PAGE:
Friday, February 25, 2011

Photo Essay: Past the Mission

Houses of worship have always ranked high on my lists of places to visit when I travel to a new place. I've toured any number of cathedrals, churches, and mosques in my various domestic and international travels, but somehow - despite all the time I've spent in California - I've never managed to make it to a mission.

Until last weekend.



I guess it didn't occur to me that a mission listed on the National Register of Historic Places would still serve as a functioning house of worship, so when I pulled into a full parking lot early Sunday morning outside the Mission Santa Ines in Solvang, I was surprised. But sure enough, I'd already missed one mass and a pancake breakfast, and I was just in time for the second mass of the day.



It's quite a turnaround from the original iteration of the mission, which was built by the Spanish to try to convert the local Native Americans to Catholicism, and which operated as a functioning ranch for several years. The original footprint of the mission was huge, and actually similar to some of the mosques I've visited, with a large, open-air central courtyard...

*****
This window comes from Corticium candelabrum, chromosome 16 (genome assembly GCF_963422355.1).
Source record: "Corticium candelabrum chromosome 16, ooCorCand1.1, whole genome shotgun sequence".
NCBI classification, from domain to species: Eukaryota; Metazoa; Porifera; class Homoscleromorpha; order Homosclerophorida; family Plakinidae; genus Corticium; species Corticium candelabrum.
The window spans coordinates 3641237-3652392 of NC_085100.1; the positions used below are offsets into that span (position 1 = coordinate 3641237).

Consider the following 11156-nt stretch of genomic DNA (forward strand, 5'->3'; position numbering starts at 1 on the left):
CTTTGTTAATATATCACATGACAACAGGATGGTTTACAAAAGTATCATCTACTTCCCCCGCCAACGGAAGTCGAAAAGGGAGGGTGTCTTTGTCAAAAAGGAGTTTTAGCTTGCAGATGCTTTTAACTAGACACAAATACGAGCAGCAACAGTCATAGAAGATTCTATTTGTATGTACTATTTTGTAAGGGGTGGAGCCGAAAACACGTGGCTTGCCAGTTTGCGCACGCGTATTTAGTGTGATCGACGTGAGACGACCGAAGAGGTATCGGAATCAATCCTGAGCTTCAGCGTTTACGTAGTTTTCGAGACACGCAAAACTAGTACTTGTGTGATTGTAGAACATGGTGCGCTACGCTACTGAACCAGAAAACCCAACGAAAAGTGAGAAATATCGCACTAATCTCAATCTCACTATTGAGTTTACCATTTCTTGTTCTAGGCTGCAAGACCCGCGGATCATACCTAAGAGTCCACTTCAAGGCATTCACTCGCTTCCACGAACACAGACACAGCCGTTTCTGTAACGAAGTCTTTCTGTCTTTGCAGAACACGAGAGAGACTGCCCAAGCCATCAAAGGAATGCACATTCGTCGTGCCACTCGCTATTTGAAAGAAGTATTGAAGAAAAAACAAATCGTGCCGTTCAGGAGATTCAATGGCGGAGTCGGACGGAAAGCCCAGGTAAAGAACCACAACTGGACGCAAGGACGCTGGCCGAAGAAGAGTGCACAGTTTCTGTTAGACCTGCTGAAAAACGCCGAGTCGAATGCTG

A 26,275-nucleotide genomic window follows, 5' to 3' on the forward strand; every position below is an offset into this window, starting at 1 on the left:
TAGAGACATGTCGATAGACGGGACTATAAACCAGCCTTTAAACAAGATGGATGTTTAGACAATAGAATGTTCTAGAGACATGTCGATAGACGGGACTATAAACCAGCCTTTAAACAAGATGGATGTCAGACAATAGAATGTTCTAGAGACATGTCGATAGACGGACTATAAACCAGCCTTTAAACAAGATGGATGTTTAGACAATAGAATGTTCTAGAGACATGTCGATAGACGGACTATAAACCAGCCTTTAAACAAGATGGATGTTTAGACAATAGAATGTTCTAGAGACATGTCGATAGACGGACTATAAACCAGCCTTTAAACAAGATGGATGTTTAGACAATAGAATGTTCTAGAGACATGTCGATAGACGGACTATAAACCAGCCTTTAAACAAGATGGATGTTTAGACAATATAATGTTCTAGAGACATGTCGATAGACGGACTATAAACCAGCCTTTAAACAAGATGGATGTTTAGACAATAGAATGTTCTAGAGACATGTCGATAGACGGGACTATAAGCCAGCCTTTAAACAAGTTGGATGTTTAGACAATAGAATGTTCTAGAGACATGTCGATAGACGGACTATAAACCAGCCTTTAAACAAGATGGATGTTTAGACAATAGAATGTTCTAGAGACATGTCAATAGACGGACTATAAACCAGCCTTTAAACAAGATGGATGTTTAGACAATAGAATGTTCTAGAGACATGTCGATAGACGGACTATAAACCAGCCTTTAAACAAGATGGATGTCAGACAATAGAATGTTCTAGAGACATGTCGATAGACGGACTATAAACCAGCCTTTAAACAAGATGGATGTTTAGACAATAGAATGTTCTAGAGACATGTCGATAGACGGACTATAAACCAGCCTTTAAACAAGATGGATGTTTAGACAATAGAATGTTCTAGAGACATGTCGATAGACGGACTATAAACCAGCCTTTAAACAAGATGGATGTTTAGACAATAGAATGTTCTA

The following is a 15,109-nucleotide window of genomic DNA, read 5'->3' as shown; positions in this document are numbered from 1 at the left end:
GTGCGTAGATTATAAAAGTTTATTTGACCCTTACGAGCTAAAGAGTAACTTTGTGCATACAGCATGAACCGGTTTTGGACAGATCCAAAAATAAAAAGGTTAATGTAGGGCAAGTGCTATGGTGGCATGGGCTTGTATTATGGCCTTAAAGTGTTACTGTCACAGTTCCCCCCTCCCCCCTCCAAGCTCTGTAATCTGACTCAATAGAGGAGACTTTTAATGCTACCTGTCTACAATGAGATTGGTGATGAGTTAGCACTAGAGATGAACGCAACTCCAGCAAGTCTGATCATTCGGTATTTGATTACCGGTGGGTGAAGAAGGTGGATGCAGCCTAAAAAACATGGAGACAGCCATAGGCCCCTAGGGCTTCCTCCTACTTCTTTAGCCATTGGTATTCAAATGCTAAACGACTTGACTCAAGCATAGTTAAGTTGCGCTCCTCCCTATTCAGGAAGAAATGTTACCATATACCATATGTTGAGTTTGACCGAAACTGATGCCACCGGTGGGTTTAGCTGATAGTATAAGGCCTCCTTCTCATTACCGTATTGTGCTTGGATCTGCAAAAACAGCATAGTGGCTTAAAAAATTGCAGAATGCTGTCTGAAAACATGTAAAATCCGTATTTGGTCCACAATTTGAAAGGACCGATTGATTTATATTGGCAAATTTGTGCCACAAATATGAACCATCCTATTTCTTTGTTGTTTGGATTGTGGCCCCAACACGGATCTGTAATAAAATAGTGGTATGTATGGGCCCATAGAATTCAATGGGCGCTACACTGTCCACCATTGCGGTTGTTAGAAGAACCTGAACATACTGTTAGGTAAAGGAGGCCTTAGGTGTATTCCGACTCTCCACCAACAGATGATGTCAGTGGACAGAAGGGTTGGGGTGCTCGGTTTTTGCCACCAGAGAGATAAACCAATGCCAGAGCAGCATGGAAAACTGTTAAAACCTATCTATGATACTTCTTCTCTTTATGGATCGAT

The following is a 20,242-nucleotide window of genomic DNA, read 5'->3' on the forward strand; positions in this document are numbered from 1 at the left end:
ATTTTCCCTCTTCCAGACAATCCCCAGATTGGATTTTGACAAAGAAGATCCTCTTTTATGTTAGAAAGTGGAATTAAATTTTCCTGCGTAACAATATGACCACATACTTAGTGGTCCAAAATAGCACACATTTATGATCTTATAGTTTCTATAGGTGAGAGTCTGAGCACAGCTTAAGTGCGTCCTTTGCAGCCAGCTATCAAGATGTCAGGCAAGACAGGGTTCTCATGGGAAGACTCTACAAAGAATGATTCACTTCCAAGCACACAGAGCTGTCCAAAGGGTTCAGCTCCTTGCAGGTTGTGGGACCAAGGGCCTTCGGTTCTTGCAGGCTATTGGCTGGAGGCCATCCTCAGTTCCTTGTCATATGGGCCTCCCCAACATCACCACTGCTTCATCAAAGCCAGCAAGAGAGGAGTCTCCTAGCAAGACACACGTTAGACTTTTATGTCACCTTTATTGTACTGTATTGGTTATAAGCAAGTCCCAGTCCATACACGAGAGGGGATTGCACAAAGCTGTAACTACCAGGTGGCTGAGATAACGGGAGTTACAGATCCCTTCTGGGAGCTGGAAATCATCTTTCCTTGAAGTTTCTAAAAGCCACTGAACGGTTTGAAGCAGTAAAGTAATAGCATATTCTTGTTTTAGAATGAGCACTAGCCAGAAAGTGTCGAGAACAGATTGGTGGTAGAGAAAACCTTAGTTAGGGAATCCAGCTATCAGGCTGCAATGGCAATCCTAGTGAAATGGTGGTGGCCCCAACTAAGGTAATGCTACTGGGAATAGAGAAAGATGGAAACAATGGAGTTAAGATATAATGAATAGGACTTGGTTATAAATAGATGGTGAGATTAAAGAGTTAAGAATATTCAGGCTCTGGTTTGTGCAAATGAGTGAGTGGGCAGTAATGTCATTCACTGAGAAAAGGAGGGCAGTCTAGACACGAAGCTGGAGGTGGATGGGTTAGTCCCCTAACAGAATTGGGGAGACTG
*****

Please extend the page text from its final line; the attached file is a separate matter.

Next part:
...housed by an exterior wall, topped with Spanish tile.



But instead of going back inside to sit through service (about which I was somewhat curious), I stayed outside of the main building, discovering the mission's more interesting exterior features and nooks, including the gardens...



...an area where you could walk through the Stations of the Cross...



...the view of the vineyard next door under low-hanging mist...



...and a cemetery of graves both unmarked and marked by reproduction wooden crosses...



...blank metal signs...



...and crumbling old headstones.







My mission visit was a decidedly architectural and historical one rather than a religious one, but walking through the cemetery, I did feel spirits around me, if not my own brand of spirituality derived from nature, solitude, and exploration.



I suppose this isn't what people have in mind when I tell them about traveling solo in Santa Barbara wine country. But there's a ton of stuff to do, besides winetasting, just a couple hours north of LA. And plenty of opportunity for future exploration in my search for greater meaning - even among the ruins, and the dead.

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